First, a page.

Talk with the firm’s managing broker to get referred to a top agent, if you don’t know which agent to choose.

Ask each agent to prepare a Comparative Marketing Analysis (CMA)

A comparative marketing analysis will analyze comparable homes that have recently sold so you can figure out how your home compares.

To prepare this, your agent will identify similar homes (they’ll probably want to tour your property first). They will look up the sales prices of similar homes in the neighborhood. Based on the list and sold prices, the agents will determine what is their suggested list price for your home.

Don’t miss this step because homes are selling like hotcakes and 40% are going above list price. Seeing actual list vs. sold pricing should influence your thinking about where to price your mother’s property, and understanding more about which agents do their homework and how they talk about comparative properties will help you determine which agent is the best fit for you.

Don’t pick a seller’s agent who offers to do a “pocket listing”

Should you pick an agent simply because they tell you they have a buyer “in their pocket” in some other state (or even the same city)? Nope.

There are so many people who want to buy property everywhere. All agents probably have pocket buyers waiting for a call that a new, well-located property is coming on the market. That should be why you hire a particular seller’s agent.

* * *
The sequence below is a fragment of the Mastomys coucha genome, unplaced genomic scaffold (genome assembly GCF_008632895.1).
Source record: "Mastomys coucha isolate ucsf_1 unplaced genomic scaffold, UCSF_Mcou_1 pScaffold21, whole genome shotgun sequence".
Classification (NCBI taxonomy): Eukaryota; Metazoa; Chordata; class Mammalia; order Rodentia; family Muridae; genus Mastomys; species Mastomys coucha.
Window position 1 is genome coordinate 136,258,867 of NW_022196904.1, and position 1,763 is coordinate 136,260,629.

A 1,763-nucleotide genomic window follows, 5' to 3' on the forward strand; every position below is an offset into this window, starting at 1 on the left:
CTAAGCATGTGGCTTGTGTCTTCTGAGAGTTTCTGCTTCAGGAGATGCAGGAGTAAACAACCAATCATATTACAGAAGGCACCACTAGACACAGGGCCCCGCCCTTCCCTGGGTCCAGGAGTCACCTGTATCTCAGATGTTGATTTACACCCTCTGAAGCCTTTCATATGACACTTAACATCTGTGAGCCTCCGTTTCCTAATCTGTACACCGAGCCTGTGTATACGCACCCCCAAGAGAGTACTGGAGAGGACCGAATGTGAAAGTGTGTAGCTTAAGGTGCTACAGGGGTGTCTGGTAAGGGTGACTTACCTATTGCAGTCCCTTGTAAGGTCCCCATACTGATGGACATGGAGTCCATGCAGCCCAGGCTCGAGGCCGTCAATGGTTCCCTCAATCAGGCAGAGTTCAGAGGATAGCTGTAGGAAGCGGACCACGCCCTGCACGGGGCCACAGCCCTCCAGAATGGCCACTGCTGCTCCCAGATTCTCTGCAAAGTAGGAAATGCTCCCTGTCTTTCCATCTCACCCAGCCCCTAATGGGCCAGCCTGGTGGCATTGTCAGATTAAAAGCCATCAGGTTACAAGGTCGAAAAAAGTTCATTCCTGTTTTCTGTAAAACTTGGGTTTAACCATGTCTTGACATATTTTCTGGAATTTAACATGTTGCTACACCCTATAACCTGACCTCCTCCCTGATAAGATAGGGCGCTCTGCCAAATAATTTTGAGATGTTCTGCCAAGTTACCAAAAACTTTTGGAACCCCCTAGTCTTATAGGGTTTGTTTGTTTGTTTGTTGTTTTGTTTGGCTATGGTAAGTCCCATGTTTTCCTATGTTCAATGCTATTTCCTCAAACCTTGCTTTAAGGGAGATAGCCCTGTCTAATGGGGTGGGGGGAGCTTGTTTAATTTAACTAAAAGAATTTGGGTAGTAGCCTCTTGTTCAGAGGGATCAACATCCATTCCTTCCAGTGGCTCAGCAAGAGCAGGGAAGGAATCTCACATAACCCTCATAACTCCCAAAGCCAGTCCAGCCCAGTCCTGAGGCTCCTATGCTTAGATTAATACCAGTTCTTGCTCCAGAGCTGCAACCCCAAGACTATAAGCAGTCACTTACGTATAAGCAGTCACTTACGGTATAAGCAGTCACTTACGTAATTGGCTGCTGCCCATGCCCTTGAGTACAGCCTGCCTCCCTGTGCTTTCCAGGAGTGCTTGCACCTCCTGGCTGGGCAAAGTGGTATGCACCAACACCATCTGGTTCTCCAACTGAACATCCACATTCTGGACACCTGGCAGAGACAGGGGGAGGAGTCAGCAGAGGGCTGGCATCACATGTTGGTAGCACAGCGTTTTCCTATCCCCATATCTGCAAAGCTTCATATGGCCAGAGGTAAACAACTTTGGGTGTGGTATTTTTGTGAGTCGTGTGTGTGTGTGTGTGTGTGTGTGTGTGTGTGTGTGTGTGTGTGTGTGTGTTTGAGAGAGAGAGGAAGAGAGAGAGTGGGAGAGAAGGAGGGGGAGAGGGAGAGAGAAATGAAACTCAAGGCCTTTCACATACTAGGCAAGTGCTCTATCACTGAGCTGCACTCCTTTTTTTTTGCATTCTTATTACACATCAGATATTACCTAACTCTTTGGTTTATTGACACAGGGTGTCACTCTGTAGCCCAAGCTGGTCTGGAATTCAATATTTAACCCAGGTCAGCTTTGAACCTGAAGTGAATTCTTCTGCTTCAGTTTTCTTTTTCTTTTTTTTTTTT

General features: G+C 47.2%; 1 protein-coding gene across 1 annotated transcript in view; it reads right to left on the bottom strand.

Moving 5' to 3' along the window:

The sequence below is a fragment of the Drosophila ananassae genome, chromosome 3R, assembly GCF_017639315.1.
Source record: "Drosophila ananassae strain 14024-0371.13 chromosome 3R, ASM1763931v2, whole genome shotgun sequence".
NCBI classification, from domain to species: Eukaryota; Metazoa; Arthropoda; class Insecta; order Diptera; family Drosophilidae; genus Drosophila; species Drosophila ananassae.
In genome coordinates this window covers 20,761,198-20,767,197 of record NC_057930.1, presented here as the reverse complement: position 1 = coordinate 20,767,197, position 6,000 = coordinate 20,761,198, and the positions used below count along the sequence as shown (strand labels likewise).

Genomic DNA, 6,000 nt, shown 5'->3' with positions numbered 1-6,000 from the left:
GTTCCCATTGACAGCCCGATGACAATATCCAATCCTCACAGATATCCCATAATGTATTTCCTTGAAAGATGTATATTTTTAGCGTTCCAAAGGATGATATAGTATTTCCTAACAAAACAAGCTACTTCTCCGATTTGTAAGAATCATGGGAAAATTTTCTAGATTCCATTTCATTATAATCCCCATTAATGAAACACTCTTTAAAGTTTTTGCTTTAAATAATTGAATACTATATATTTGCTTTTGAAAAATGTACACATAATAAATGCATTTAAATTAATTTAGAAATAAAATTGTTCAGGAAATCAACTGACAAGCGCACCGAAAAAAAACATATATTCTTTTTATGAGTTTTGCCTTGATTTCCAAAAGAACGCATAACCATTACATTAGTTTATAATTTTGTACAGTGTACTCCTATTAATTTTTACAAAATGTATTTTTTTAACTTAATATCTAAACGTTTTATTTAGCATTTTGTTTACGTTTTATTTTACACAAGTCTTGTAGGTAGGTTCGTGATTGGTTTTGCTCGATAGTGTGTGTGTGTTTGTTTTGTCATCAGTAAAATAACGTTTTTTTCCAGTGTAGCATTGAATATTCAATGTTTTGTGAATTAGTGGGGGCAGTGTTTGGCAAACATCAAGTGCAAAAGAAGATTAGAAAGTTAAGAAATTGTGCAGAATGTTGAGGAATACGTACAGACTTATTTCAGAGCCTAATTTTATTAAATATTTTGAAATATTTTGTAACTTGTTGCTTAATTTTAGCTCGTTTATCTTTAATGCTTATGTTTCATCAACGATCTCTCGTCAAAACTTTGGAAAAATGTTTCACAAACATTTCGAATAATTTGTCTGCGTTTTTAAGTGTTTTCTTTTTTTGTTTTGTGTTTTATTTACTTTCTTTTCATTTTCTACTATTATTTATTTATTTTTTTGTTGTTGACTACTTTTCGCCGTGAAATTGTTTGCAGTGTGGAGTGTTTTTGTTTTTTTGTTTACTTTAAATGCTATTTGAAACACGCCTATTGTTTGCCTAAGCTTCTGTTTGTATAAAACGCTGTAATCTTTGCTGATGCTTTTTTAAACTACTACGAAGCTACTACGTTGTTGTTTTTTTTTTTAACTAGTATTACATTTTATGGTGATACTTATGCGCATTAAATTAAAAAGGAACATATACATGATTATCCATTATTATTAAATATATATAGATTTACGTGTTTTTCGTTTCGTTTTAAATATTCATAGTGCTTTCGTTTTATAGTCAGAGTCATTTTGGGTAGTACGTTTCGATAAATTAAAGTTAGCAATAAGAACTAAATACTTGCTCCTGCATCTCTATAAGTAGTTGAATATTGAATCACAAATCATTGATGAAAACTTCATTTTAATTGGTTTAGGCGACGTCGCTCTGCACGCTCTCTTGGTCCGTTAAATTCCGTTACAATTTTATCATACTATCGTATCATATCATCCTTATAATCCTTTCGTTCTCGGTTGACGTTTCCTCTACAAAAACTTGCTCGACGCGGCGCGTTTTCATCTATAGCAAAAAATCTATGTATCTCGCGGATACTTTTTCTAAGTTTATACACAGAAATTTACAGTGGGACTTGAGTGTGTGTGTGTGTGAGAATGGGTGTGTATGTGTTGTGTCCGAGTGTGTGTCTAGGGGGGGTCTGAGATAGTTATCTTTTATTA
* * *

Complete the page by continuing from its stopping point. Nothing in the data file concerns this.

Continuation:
Pick a seller’s agent who will give your property a big marketing push

Don’t fall for a “pocket listing” argument. It’s in your best interest to pick an agent who will give your property a huge, public, marketing push. You want the maximum number of buyers to see that the property is available for sale. As part of your interview process:

  • Ask specific questions about how the agent plans to market the property
  • Find out on which sites the property will be liste.
  • Ask who will write the listing
  • Find out if the agent will arrange for professional photos
  • See if they will make a video of the property
  • Ask if they’ll use 3-D Matterport technology

All of these tools help create a robust listing, which will generate showings. Ideally, you want buyers lined up around the block for an open house.

Once you decide which seller’s agent to hire, then you have to negotiate a few details:

  1. The actual price at which you’ll list the property. Since so many homes are selling in a matter of days above list price, agents are starting to sense that almost no price is too high – until it is, and no one calls about setting up a showing. 

  2. The commission. How much of a commission will you pay the agent? How will the agent split the commission with the buyer’s agent? What if the seller’s agent also brings the buyer to the table? Will the agent get the entire commission or is there some reduction?